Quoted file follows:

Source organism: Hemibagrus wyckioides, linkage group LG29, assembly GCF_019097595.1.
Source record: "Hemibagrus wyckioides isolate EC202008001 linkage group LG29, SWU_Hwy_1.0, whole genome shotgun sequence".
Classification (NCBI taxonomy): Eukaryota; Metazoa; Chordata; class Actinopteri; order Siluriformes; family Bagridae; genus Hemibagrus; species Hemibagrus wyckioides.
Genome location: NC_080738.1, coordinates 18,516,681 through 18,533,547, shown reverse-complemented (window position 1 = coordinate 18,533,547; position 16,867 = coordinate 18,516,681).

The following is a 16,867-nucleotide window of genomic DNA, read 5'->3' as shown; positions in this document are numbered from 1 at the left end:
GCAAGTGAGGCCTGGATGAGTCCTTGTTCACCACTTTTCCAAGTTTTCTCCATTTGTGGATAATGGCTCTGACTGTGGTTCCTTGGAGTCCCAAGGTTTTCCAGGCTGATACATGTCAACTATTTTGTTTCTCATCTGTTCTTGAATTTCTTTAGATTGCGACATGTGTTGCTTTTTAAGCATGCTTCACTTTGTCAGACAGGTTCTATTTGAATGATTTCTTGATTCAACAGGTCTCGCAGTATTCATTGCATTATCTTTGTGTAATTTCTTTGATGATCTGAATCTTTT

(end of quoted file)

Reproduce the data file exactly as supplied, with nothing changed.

Source organism: Hemibagrus wyckioides, linkage group LG29, assembly GCF_019097595.1.
Source record: "Hemibagrus wyckioides isolate EC202008001 linkage group LG29, SWU_Hwy_1.0, whole genome shotgun sequence".
Classification (NCBI taxonomy): Eukaryota; Metazoa; Chordata; class Actinopteri; order Siluriformes; family Bagridae; genus Hemibagrus; species Hemibagrus wyckioides.
Genome location: NC_080738.1, coordinates 18,516,681 through 18,533,547, shown reverse-complemented (window position 1 = coordinate 18,533,547; position 16,867 = coordinate 18,516,681).

The following is a 16,867-nucleotide window of genomic DNA, read 5'->3' as shown; positions in this document are numbered from 1 at the left end:
GCAAGTGAGGCCTGGATGAGTCCTTGTTCACCACTTTTCCAAGTTTTCTCCATTTGTGGATAATGGCTCTGACTGTGGTTCCTTGGAGTCCCAAGGTTTTCCAGGCTGATACATGTCAACTATTTTGTTTCTCATCTGTTCTTGAATTTCTTTAGATTGCGACATGTGTTGCTTTTTAAGCATGCTTCACTTTGTCAGACAGGTTCTATTTGAATGATTTCTTGATTCAACAGGTCTCGCAGTATTCATTGCATTATCTTTGTGTAATTTCTTTGATGATCTGAATCTTTT